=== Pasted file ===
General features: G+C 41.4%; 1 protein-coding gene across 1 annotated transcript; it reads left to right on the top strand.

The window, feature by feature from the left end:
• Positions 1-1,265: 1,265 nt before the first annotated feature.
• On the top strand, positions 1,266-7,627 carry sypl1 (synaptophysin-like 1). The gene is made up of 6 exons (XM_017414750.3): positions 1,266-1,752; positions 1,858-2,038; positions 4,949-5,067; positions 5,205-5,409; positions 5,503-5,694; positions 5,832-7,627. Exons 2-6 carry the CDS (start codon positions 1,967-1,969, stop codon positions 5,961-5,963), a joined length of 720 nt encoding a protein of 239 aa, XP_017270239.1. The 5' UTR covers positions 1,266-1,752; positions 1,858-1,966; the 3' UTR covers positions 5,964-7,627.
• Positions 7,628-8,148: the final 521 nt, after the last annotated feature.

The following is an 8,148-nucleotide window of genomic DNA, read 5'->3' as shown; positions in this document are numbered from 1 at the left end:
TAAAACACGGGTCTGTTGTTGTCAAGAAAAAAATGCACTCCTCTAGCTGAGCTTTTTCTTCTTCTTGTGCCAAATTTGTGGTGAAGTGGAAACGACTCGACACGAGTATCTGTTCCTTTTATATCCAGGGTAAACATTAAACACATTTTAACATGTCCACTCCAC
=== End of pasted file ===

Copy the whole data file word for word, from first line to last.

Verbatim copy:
General features: G+C 41.4%; 1 protein-coding gene across 1 annotated transcript; it reads left to right on the top strand.

The window, feature by feature from the left end:
• Positions 1-1,265: 1,265 nt before the first annotated feature.
• On the top strand, positions 1,266-7,627 carry sypl1 (synaptophysin-like 1). The gene is made up of 6 exons (XM_017414750.3): positions 1,266-1,752; positions 1,858-2,038; positions 4,949-5,067; positions 5,205-5,409; positions 5,503-5,694; positions 5,832-7,627. Exons 2-6 carry the CDS (start codon positions 1,967-1,969, stop codon positions 5,961-5,963), a joined length of 720 nt encoding a protein of 239 aa, XP_017270239.1. The 5' UTR covers positions 1,266-1,752; positions 1,858-1,966; the 3' UTR covers positions 5,964-7,627.
• Positions 7,628-8,148: the final 521 nt, after the last annotated feature.

The following is an 8,148-nucleotide window of genomic DNA, read 5'->3' as shown; positions in this document are numbered from 1 at the left end:
TAAAACACGGGTCTGTTGTTGTCAAGAAAAAAATGCACTCCTCTAGCTGAGCTTTTTCTTCTTCTTGTGCCAAATTTGTGGTGAAGTGGAAACGACTCGACACGAGTATCTGTTCCTTTTATATCCAGGGTAAACATTAAACACATTTTAACATGTCCACTCCAC